For those that don't know I have been best friends with a blue and gold macaw for 26 years now. She is great fun and quite a stablizing force in my very unstable life. It seems everytime I move somewhere she tags along. I guess she has gotten used to the unusual life style that artists have. She told me once she could have stayed in the amazon and grew up there but that was just too boring. She decided to hit the city and hope for the best. I knew where she was coming from since I grew up in the Rocky Mountains. Nice scenery and fresh air but after awhile same old same old. I could not wait to get out of there. Anyway she hitched a ride with some local native to the closest city and then managed to work her way to a pet shop in Victoria BC. I guess her start there was not going so well partly because she did have a bit of a mean streak. It turned out my girlfriend and I both found her interesting. Before long that macaw had us conned into bringing her back to the mountains.
          Anyway if you have hung around a parrot for any length of time you know how great they are. The nice thing about parrots is unlike dogs or gold fish they can live a very long time. Gold fish arn't so bad since you barely have time to get to know them before they belly up. Dogs are about the worst. Ten to fifteen years is more than long enough to get used to them being around. Then when you have finally adjusted to their lifestyle they up and die. This leaves you hanging and often seriously depressed. With good reason since dogs unlike people are always happy. Most humans whether they admit it or not are only two steps from a pen, paper and razor blades. We take life too seriously I guess. Think about the last time you talked to a friend... let me guess they were crying about something or other. It seems like a habit we humans love.  
          Anyway back to the title of the story... how to kill your parrot or whatever. Basically there are two ways. The most popular is slow starvation. In fact a pet store once told me it was the most popular. People dole the beast out a few peanuts and seeds here and there and eventually the bird is getting stuffed or studied by the local university. Parrots do need to be eating more than seeds and nuts. If you don't know that you better learn more about it. It's cheaper than buying another bird. Unless of course the novelty has worn off and you can't find someone else to take the birden off your hands.
          There is another way to do in your parrot of course that few know about. It is the old silent but deadly teflon frying pan trick! To those that don't know teflon frying pans are extremely toxic to birds. All it takes is one good wiff from an overheated teflon frying pan and your pet is dead before it hits the floor! I met a guy once who was complaining about the local pet store selling nothing but sick birds. Everyone he bought he said died within a couple of days or so. I thought that was kind of strange since the pet store seemed to be fairly good as far as I was concerned. Anyway as we walked into this guys place I noticed a large box of new teflon frying pans sitting there. He said grab one if you want. I got a load of them in a back alley deal somewhere. He also said they work just great. Well that explained his dying birds.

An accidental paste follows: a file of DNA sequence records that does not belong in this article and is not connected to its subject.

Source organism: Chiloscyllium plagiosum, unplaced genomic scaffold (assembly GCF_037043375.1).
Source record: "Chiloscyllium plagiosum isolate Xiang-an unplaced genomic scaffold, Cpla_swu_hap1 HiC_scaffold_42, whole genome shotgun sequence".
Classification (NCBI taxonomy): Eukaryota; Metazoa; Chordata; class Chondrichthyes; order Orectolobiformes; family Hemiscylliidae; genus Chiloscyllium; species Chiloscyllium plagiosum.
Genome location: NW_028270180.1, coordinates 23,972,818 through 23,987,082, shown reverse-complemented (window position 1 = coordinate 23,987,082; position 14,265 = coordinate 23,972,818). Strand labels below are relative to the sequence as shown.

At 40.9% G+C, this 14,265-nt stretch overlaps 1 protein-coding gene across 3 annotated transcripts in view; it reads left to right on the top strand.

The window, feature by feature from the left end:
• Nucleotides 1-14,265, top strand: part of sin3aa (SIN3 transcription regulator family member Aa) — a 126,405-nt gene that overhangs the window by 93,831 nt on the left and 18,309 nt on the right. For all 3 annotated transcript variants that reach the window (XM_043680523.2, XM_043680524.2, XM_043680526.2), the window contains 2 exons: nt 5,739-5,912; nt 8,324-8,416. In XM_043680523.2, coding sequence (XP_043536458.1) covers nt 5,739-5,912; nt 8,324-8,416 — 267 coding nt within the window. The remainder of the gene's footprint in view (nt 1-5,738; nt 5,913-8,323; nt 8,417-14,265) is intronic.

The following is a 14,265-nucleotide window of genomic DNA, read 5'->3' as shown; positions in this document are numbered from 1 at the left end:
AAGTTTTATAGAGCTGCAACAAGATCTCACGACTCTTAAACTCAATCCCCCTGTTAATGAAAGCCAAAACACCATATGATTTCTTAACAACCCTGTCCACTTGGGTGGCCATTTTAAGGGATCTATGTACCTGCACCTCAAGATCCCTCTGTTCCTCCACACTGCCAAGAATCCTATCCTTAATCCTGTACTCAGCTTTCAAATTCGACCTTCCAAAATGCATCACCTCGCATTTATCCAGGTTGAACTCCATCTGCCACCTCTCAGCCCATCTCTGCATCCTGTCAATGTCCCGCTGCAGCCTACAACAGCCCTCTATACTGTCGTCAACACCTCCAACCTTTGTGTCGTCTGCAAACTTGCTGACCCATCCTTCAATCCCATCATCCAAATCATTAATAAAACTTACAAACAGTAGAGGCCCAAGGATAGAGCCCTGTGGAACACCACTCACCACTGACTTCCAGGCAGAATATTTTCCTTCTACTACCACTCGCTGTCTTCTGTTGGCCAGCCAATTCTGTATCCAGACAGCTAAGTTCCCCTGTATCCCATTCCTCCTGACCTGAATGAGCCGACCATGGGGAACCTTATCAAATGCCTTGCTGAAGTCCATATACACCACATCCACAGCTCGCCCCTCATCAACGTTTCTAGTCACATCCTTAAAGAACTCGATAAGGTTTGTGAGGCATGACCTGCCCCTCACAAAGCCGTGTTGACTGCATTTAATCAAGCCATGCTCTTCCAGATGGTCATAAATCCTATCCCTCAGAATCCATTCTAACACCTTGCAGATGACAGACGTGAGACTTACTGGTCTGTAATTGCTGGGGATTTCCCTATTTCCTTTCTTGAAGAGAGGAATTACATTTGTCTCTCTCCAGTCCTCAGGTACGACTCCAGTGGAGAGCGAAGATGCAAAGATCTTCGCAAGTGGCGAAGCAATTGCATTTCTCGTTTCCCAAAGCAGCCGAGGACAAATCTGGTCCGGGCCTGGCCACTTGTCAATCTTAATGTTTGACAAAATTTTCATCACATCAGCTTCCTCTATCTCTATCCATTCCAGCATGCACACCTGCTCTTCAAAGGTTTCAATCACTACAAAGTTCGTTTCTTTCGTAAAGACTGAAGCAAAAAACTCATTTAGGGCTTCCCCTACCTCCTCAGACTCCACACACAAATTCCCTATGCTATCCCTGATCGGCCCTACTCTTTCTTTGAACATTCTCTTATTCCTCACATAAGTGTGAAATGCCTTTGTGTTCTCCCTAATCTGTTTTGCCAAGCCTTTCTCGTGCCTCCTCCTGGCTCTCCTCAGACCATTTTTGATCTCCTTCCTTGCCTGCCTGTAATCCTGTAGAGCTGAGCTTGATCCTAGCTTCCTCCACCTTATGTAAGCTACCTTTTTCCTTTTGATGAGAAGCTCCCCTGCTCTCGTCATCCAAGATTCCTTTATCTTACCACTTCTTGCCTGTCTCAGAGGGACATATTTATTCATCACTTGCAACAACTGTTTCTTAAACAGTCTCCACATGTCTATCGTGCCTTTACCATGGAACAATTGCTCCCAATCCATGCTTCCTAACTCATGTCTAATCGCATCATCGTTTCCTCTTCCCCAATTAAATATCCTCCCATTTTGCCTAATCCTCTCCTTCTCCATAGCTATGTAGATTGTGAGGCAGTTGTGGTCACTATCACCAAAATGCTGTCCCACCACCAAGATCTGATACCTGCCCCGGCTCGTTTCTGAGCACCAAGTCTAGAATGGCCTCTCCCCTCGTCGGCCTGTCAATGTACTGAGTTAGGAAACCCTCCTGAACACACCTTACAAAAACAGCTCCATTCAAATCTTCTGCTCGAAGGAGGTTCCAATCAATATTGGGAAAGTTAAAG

New frying pans are worse than ones that have been used for years. When they get heated up over 350 degrees or so they give off a gas. That gas is what gets your bird. Needless to say we are miltant about making sure we have no teflon in our place period. To have some and try to be careful is like tying a hand gun to your kids head and telling him not to bump the trigger before sending him off to school. Because of this we have never had the joy of buying a new breadmaker every year to throw out when it quits. It takes us far longer to do the dishes and I have not worn any ironed clothes forever.
          I guess it's a small price to pay since I actually want to keep on speaking terms with my good macaw friend. Over the years I have been very surprised to notice that a lot of pet stores don't tell their customers about the teflon gig. I guess they got a point after all they are into selling birds not creating long lasting relationships. If you got a bird though I would be heaving the teflon where it belongs... in your arrogant neighbors yard! Some people have wondered about how safe does that make it for humans? I usually reply... "Ever hear about the canary in the coal mine?"

          As an added note here I just remembered another neat way to do in your "birden" It is the old galvanized bolt trick! All you have to do is give your bird some access to galvanized bolts or screws and stand back. Galvanizing is great since it protects metal from rusting but one of the side things about it is the fact it is poisionous. If you have a large bird that likes to chew this is a slick method. I myself hate galvanizing since the fumes from welding it can strip the lungs right out of you... or at least your bodies ablitly to process oxygen. Thus I keep almost none of it around. .